BHP Billiton
BHP Billiton shares declined more than 7% on the debut trading day of its spin off South32REUTERS

South32, which was spun off from mining giant BHP-Billiton, started trading on the Australian Stock Exchange on 18 May, but the shares received a lukewarm reception from investors.

South32 attracted a value at the lower end of analysts' expectations on the debut day. The shares opened at A$2.13, valuing the company at A$11.3bn (£5.8bn, €7.9bn, US$9bn). Analysts had forecast a valuation range of US$7bn-US$13bn.

The stock rose as high as A$2.22, but it is trading down 1.88% at A$2.09 as at 2.23pm local time.

Meanwhile, shares in BHP are trading down 7.20% at A$30.15.

South32's listing is the second biggest in the global mining industry since Glencore in 2011. The company's performance is said to be a litmus test for the mining industry, gauging how investors view mining shares.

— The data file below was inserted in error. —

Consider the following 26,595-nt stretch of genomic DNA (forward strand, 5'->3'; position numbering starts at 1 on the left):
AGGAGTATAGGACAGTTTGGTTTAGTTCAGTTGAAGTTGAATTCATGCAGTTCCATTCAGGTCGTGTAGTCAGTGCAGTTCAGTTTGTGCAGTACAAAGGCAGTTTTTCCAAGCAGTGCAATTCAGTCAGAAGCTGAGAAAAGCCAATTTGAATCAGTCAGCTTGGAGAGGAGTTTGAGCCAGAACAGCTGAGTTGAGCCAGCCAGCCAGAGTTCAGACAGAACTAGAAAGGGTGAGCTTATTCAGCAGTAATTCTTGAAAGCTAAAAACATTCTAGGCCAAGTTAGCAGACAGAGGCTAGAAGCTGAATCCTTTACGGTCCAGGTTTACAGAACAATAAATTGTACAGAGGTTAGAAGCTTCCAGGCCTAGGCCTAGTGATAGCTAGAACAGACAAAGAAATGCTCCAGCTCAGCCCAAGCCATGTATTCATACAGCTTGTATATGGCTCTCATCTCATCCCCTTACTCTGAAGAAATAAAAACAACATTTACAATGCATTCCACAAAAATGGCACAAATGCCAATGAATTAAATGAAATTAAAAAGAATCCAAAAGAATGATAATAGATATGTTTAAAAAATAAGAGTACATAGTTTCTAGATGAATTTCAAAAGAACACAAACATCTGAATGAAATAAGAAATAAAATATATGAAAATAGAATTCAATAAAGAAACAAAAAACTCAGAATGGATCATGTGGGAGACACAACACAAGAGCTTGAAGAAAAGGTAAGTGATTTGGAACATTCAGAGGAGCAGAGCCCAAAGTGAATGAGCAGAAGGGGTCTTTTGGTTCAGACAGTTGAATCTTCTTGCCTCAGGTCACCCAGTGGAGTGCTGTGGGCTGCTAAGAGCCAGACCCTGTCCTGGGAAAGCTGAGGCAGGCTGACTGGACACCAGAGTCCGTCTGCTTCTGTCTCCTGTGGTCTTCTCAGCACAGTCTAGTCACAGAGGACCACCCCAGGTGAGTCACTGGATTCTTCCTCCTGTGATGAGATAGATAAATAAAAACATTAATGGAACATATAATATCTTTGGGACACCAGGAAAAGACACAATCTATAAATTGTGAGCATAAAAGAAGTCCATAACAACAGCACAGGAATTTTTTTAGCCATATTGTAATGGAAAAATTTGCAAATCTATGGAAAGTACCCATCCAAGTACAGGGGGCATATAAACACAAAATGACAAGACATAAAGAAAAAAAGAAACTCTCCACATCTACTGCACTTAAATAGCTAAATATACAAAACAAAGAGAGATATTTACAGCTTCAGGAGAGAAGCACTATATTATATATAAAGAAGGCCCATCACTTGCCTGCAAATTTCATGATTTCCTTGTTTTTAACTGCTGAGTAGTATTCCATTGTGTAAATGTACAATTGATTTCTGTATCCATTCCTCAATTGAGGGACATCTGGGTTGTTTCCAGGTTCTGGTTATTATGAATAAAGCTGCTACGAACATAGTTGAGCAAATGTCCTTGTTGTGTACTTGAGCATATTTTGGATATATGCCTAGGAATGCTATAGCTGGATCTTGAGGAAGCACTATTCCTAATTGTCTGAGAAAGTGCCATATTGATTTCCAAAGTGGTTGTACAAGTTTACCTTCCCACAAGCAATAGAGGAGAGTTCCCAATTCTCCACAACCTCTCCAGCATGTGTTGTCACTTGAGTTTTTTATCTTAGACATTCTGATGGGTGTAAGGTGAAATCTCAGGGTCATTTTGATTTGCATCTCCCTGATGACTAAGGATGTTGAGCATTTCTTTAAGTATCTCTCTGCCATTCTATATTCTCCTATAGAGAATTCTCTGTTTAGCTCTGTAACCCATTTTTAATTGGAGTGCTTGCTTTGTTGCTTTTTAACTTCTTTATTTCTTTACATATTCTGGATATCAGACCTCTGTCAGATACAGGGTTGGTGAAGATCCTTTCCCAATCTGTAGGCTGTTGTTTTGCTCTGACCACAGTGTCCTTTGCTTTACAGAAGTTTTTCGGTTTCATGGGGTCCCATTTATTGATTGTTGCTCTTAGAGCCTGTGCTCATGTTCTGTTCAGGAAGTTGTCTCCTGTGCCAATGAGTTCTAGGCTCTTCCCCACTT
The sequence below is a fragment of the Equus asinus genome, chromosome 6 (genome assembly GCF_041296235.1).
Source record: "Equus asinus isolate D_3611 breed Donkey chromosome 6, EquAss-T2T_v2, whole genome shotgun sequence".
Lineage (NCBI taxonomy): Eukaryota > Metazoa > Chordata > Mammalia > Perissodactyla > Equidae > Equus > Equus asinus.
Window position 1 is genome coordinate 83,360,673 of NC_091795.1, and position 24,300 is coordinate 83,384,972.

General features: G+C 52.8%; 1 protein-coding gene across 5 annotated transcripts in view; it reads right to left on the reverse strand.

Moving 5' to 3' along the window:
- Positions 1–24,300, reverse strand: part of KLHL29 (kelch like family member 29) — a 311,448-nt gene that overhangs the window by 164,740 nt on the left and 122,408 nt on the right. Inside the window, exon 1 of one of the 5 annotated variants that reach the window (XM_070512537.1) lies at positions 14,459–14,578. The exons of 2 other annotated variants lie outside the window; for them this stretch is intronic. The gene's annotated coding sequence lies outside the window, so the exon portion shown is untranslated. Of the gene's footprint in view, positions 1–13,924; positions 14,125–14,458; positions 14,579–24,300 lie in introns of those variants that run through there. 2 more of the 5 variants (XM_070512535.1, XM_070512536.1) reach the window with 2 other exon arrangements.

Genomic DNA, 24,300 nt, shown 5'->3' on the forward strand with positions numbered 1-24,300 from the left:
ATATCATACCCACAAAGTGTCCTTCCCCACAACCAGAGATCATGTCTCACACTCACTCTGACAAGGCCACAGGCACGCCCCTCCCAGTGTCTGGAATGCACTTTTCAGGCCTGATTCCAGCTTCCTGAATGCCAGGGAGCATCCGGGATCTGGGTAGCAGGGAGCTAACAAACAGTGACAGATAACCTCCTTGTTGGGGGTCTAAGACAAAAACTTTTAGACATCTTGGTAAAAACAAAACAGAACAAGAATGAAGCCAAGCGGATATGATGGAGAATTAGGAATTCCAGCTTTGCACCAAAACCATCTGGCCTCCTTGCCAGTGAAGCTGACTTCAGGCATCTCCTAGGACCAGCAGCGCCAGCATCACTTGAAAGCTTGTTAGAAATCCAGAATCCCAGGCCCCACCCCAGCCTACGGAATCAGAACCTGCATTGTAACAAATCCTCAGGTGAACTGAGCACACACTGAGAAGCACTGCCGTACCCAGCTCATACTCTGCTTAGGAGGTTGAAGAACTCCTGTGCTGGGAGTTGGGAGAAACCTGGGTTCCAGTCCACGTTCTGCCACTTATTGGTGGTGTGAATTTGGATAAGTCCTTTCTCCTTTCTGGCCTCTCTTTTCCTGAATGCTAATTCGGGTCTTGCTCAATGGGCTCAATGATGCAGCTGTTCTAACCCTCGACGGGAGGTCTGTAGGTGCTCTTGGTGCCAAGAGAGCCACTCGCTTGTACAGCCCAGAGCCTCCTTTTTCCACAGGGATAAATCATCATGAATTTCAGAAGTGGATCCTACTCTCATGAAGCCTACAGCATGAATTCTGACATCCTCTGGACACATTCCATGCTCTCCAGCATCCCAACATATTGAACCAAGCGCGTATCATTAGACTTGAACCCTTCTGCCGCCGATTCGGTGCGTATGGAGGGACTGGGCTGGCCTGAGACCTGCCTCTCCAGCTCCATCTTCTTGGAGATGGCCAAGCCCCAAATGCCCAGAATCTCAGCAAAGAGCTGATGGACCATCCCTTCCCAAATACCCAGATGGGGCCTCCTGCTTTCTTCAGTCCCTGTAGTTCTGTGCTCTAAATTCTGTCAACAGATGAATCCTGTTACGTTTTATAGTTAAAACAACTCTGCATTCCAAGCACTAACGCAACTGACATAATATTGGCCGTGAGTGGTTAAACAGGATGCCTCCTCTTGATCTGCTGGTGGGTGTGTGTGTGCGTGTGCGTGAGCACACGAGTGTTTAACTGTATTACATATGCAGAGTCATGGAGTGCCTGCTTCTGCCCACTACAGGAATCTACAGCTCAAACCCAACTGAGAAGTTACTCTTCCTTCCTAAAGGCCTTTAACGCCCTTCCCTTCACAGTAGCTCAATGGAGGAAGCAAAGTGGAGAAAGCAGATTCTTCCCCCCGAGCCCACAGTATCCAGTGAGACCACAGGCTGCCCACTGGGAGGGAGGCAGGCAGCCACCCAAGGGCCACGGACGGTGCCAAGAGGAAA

BHP earlier decided to spin off its alumina, aluminium, nickel, silver and lead assets to South32 with a view to focus on its core divisions such as iron ore, copper and energy resources including coal, oil and gas, and cut costs further.

As per the spin-off proposal, BHP-Billiton shareholders receive one share in South32 for each BHP share that they own. South32 will be listed in London and South Africa later on 18 May.

The miner has been facing increased pressure to streamline its operations due to lower commodity prices, stemming from a slower economic growth in China. During the China-fuelled commodities boom, Australia's BHP and UK-listed Billiton merged to become a prominent mining company.